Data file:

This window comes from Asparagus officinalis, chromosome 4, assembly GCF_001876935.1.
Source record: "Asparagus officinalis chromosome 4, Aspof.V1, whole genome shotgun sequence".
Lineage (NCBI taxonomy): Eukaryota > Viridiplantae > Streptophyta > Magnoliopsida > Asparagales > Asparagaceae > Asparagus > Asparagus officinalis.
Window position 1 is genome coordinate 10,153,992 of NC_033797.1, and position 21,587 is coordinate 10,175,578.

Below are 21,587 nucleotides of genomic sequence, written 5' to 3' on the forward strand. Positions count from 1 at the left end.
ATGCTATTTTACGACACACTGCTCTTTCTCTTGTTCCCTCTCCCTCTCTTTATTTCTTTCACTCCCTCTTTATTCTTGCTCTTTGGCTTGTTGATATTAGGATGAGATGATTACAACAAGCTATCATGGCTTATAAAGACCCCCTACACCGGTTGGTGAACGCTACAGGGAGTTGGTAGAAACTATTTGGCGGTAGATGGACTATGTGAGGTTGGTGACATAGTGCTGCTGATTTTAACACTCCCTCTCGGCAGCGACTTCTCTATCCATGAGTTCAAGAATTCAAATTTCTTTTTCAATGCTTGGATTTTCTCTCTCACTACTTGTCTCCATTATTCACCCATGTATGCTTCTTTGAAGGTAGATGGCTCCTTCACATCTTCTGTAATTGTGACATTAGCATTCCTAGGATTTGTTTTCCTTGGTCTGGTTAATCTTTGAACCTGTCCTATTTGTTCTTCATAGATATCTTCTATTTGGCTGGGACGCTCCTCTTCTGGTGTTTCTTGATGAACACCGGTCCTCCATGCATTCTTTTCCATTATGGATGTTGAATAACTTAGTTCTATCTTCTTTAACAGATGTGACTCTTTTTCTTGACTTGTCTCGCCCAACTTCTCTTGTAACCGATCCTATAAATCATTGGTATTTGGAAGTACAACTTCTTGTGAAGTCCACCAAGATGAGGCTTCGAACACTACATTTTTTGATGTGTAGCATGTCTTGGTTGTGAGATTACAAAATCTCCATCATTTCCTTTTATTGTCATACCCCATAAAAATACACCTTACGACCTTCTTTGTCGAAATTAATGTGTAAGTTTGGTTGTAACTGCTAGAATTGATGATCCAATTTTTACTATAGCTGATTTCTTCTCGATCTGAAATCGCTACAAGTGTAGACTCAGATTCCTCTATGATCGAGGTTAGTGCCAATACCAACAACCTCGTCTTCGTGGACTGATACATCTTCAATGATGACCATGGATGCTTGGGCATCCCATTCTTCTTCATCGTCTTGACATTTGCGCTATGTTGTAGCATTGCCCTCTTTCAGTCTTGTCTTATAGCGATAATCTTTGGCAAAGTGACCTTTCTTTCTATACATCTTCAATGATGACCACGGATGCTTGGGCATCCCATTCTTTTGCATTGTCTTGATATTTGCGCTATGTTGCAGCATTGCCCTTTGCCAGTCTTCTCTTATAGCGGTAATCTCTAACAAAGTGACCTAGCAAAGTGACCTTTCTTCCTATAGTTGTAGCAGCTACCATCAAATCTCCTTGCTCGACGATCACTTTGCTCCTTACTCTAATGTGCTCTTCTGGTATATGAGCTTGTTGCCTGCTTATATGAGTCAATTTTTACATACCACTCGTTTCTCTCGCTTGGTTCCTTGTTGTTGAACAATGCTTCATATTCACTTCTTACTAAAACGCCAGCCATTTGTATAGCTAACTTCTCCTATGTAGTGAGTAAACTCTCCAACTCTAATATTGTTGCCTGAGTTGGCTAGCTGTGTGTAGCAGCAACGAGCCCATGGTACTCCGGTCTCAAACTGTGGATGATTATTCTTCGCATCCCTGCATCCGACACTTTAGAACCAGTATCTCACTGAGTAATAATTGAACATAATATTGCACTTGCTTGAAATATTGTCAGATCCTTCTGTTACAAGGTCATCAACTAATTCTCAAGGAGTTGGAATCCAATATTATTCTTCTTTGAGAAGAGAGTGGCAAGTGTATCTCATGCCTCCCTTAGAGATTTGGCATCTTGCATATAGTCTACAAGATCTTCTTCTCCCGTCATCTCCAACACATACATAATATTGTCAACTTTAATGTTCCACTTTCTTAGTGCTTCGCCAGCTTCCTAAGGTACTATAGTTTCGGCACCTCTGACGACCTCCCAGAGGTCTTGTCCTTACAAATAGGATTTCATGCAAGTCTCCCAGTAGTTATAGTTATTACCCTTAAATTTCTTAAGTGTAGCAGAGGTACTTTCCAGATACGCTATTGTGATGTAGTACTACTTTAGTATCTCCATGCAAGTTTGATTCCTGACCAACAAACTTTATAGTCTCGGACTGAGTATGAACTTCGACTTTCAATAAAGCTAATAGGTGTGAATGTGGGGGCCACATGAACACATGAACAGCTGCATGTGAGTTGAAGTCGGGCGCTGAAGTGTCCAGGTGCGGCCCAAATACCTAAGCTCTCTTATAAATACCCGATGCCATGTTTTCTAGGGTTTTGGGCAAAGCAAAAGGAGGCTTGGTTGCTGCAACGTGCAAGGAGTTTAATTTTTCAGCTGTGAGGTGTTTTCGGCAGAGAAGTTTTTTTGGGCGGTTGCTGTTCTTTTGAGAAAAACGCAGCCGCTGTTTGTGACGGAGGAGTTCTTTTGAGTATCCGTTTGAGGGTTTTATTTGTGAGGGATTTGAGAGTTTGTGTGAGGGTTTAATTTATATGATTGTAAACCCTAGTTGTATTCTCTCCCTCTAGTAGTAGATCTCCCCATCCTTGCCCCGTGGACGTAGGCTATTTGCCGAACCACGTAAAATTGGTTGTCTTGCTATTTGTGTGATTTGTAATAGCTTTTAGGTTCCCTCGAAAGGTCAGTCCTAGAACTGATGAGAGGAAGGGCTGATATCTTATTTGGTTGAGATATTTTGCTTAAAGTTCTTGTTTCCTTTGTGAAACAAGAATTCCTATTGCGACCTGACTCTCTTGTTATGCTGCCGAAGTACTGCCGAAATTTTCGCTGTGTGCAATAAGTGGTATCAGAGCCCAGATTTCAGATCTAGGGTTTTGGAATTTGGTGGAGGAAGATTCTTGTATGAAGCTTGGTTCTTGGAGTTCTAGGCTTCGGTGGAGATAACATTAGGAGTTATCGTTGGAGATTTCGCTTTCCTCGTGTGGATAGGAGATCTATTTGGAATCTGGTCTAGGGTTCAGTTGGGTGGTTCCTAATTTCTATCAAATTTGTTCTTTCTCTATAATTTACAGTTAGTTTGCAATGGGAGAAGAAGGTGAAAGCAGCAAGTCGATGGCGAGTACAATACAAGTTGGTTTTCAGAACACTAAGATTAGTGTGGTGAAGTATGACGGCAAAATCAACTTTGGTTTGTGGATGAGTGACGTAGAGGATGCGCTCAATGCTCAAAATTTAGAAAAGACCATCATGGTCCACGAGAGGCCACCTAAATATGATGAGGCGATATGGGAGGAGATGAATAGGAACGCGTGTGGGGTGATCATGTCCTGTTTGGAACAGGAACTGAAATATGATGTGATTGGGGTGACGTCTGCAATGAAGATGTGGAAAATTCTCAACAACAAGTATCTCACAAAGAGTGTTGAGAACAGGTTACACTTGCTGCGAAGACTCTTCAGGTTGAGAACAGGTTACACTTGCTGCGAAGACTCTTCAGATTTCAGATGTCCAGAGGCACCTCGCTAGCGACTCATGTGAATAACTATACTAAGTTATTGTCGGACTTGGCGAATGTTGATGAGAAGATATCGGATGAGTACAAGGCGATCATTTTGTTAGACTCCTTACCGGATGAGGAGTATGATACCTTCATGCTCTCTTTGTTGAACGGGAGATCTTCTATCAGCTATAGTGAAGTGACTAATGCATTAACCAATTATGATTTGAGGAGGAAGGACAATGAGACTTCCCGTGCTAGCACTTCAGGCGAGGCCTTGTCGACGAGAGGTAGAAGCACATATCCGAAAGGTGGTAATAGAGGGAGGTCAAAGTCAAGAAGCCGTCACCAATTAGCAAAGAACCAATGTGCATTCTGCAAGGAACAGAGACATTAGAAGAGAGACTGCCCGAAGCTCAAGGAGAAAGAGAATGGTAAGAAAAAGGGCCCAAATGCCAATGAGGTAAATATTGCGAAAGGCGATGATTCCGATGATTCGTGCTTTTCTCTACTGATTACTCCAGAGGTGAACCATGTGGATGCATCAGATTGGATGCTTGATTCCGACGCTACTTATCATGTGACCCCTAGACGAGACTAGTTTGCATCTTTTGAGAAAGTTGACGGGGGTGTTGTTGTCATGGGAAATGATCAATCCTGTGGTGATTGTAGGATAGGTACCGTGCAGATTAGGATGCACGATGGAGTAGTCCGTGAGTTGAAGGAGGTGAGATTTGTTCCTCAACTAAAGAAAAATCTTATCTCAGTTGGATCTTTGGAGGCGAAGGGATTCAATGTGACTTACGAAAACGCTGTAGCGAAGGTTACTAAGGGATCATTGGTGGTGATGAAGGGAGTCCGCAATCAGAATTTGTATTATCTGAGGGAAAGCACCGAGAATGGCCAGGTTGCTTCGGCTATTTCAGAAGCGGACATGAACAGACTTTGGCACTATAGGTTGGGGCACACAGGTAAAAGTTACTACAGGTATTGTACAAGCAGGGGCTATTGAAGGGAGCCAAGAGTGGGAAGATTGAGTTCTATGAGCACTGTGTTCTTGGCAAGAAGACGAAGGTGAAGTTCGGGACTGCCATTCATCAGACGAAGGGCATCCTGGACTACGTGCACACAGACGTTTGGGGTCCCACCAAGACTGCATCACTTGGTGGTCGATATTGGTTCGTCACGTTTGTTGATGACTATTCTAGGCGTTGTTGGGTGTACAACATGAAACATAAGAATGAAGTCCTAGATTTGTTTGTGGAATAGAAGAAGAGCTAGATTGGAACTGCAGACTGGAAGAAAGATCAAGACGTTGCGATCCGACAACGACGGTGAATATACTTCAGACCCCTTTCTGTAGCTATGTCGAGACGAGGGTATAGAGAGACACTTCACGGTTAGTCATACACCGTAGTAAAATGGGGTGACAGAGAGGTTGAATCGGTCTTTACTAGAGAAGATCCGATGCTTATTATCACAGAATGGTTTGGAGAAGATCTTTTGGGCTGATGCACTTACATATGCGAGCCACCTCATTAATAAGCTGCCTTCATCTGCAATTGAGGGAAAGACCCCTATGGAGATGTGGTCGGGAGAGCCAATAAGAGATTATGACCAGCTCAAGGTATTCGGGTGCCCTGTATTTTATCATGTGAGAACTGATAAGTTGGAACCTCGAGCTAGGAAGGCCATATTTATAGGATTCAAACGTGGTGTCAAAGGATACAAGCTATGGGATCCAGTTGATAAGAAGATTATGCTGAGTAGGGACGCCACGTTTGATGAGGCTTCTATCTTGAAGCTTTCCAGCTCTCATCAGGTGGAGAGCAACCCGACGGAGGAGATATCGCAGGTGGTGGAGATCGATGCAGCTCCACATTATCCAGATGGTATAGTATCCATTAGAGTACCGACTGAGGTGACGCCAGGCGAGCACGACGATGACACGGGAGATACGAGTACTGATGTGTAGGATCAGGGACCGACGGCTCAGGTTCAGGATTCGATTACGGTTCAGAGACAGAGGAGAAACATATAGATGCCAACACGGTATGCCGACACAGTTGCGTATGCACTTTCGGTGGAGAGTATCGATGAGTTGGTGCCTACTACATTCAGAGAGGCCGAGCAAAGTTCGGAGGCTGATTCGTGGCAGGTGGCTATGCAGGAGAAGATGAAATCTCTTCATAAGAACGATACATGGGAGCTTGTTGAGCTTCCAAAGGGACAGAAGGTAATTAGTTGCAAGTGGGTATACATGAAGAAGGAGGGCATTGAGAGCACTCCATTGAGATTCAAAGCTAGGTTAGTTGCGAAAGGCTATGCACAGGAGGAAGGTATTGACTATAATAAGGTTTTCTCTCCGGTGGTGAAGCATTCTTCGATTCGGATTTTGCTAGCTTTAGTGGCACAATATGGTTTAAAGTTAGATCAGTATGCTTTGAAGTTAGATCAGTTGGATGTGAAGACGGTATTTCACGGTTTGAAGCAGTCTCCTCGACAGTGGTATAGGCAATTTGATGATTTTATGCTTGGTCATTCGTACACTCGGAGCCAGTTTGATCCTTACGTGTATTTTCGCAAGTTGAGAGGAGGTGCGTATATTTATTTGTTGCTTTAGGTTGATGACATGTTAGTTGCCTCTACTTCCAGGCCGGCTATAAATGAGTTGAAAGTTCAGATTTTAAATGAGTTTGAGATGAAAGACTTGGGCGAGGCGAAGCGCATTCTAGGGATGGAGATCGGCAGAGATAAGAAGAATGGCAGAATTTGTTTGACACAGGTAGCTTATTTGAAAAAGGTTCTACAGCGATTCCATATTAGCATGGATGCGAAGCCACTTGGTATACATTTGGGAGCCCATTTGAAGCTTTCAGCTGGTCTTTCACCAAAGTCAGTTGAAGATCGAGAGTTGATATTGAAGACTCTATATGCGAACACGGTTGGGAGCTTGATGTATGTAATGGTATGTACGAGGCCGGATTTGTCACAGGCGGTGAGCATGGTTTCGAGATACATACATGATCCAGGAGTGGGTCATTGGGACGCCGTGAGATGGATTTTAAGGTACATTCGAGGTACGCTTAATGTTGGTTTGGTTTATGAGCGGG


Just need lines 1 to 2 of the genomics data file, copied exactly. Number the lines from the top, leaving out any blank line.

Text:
This window comes from Asparagus officinalis, chromosome 4, assembly GCF_001876935.1.
Source record: "Asparagus officinalis chromosome 4, Aspof.V1, whole genome shotgun sequence".